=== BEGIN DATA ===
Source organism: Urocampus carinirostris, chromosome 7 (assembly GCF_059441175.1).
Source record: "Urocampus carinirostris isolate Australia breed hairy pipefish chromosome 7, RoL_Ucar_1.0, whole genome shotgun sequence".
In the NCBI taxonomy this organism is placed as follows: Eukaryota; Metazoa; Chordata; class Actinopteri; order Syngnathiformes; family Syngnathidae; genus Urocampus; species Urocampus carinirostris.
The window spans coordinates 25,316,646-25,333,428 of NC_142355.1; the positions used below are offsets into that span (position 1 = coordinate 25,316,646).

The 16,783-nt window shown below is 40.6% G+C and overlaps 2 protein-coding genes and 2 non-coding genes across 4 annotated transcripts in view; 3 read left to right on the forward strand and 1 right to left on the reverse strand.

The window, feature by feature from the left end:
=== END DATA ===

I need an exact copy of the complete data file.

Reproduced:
Source organism: Urocampus carinirostris, chromosome 7 (assembly GCF_059441175.1).
Source record: "Urocampus carinirostris isolate Australia breed hairy pipefish chromosome 7, RoL_Ucar_1.0, whole genome shotgun sequence".
In the NCBI taxonomy this organism is placed as follows: Eukaryota; Metazoa; Chordata; class Actinopteri; order Syngnathiformes; family Syngnathidae; genus Urocampus; species Urocampus carinirostris.
The window spans coordinates 25,316,646-25,333,428 of NC_142355.1; the positions used below are offsets into that span (position 1 = coordinate 25,316,646).

The 16,783-nt window shown below is 40.6% G+C and overlaps 2 protein-coding genes and 2 non-coding genes across 4 annotated transcripts in view; 3 read left to right on the forward strand and 1 right to left on the reverse strand.

The window, feature by feature from the left end: